PRINCIPAL INVESTIGATOR

Jeri pioneered studies of plant colonization mechanisms by the plant symbiont S. enterica1-3. Her genetic screen to identify S. enterica root attachment factors found that the majority of such genes were among those of putative or unknown function. Based on this work, the first human pathogen plant adhesin, thin aggregative fimbriae (curli in E. coli), was discovered1. The finding of active colonization mechanisms proved that these pathogens of humans cannot be simply washed from the surface of plants. This discovery was the first S. enterica regulator recognized as important outside an animal host (AgfD). The Barak lab dissected the role of each plant colonization factor regulated by AgfD: thin aggregative fimbriae, cellulose, and O-antigen capsule2. Thin aggregative fimbriae and cellulose production were the first plant colonization factors that were shown to differentiate S. enterica from E. coli. It was known that the E. coli O157:H7 curli and cellulose regulator was defective4; however, the Barak lab found differential production of these factors among E. coli serotypes and that we determined effective initial attachment to roots3. Characterizing AgfD-regulated aggregative behavior led the lab to examine other multicellular behaviors of enterics5. We characterized two function unknown gene products and identified the role of S. enterica swarming in successful root colonization6. In the process of studying root colonization, we also characterized the role of root exudates in differential colonization by S. enterica among plants and among cultivars of Solanum lycopersicon7. In addition to successfully colonizing plant roots, human pathogens colonize and persist in the phyllosphere. We also discovered trichomes, structures that secrete nutrients, as the preferential colonization site for S. enterica and determined that type 1 trichomes are a plant factor controlling S. enterica leaf colonization8. Over a decade of work has allowed us to construct a solid foundation of basic knowledge about S. enterica’s life in roots including initial attachment, growth, and persistence. We look forward to the years ahead when we tackle the role of microbe-microbe interactions during persistence in the phyllosphere, continuation of plant colonization gene and mechanism characterization, and the role of insects in the life cycle of S. enterica in association with plants.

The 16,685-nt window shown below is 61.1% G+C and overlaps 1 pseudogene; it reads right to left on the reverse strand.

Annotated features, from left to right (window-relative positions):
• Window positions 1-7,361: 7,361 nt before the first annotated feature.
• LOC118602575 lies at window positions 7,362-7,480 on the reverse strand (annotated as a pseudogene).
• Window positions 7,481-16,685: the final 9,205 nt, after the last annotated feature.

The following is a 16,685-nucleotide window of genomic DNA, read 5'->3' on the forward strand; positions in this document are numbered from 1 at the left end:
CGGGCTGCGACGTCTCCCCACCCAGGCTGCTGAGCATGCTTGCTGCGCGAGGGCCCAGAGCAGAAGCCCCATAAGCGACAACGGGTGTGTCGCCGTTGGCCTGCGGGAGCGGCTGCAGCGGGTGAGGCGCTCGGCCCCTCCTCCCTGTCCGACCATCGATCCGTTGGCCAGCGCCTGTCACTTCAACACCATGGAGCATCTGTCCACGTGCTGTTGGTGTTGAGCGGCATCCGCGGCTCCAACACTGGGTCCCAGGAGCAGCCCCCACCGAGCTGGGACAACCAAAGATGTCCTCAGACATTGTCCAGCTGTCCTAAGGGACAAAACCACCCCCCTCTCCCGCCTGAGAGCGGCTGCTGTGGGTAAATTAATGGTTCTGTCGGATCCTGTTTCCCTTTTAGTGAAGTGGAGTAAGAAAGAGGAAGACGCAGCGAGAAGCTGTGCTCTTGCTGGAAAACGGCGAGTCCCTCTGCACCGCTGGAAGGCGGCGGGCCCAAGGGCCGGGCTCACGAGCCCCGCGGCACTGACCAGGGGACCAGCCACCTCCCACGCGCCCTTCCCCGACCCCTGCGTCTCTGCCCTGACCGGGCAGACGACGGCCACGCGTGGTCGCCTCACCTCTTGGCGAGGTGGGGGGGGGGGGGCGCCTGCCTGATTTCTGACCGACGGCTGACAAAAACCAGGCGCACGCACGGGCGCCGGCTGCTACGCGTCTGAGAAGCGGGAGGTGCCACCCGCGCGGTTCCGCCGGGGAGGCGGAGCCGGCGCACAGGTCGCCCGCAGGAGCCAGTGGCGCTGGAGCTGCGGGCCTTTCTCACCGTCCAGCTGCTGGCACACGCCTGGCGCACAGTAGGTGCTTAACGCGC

1Barak, J. D., et al., 2005. Appl Environ Microbiol 71:5685-5691.2Barak, J. D., et al., 2007. Mol Plant Microbe Interact 20:1083-1091. 3Barak, J. D. et al., 2002. Appl Environ Microbiol 68:4758-4763. 4Uhlich, G. A., et al., 2001. Appl Environ Microbiol 67:2367-2370. 5Yap, M. N.et al., 2005. J Bacteriol 187:639-648. 6Barak, J. D., et al., 2009. Microbiology 155:3701-3709. 7Barak, J. D., et al., 2008. Appl Environ Microbiol 74:5568-5570. 8Barak, J. D., et al., 2011. Appl Environ Microbiol 77:498-504.